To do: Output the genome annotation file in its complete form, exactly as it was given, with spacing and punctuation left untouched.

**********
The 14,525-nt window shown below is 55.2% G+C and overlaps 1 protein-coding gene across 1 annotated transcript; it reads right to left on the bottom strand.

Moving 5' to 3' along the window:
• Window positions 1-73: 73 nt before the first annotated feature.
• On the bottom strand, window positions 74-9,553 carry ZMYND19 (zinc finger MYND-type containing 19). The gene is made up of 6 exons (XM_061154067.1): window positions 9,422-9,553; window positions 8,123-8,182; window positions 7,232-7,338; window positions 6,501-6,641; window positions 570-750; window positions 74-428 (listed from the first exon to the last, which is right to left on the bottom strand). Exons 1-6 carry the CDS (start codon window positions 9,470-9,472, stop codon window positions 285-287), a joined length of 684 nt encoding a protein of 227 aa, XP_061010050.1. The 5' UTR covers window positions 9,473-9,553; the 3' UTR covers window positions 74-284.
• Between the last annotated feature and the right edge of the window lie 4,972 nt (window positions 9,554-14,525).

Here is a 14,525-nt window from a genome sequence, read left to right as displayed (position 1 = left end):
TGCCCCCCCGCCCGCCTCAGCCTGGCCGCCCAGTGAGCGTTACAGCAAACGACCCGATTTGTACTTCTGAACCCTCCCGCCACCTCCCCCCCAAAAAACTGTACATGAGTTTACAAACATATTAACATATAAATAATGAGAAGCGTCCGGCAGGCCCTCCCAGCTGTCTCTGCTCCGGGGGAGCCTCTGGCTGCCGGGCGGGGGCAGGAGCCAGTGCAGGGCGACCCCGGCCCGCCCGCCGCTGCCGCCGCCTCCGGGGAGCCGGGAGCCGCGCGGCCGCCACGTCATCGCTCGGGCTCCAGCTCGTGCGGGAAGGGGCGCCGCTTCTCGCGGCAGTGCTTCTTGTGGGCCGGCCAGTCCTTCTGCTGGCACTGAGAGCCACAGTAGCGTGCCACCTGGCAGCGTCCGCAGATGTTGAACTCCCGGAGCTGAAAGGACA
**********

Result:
The 14,525-nt window shown below is 55.2% G+C and overlaps 1 protein-coding gene across 1 annotated transcript; it reads right to left on the bottom strand.

Moving 5' to 3' along the window:
• Window positions 1-73: 73 nt before the first annotated feature.
• On the bottom strand, window positions 74-9,553 carry ZMYND19 (zinc finger MYND-type containing 19). The gene is made up of 6 exons (XM_061154067.1): window positions 9,422-9,553; window positions 8,123-8,182; window positions 7,232-7,338; window positions 6,501-6,641; window positions 570-750; window positions 74-428 (listed from the first exon to the last, which is right to left on the bottom strand). Exons 1-6 carry the CDS (start codon window positions 9,470-9,472, stop codon window positions 285-287), a joined length of 684 nt encoding a protein of 227 aa, XP_061010050.1. The 5' UTR covers window positions 9,473-9,553; the 3' UTR covers window positions 74-284.
• Between the last annotated feature and the right edge of the window lie 4,972 nt (window positions 9,554-14,525).

Here is a 14,525-nt window from a genome sequence, read left to right as displayed (position 1 = left end):
TGCCCCCCCGCCCGCCTCAGCCTGGCCGCCCAGTGAGCGTTACAGCAAACGACCCGATTTGTACTTCTGAACCCTCCCGCCACCTCCCCCCCAAAAAACTGTACATGAGTTTACAAACATATTAACATATAAATAATGAGAAGCGTCCGGCAGGCCCTCCCAGCTGTCTCTGCTCCGGGGGAGCCTCTGGCTGCCGGGCGGGGGCAGGAGCCAGTGCAGGGCGACCCCGGCCCGCCCGCCGCTGCCGCCGCCTCCGGGGAGCCGGGAGCCGCGCGGCCGCCACGTCATCGCTCGGGCTCCAGCTCGTGCGGGAAGGGGCGCCGCTTCTCGCGGCAGTGCTTCTTGTGGGCCGGCCAGTCCTTCTGCTGGCACTGAGAGCCACAGTAGCGTGCCACCTGGCAGCGTCCGCAGATGTTGAACTCCCGGAGCTGAAAGGACA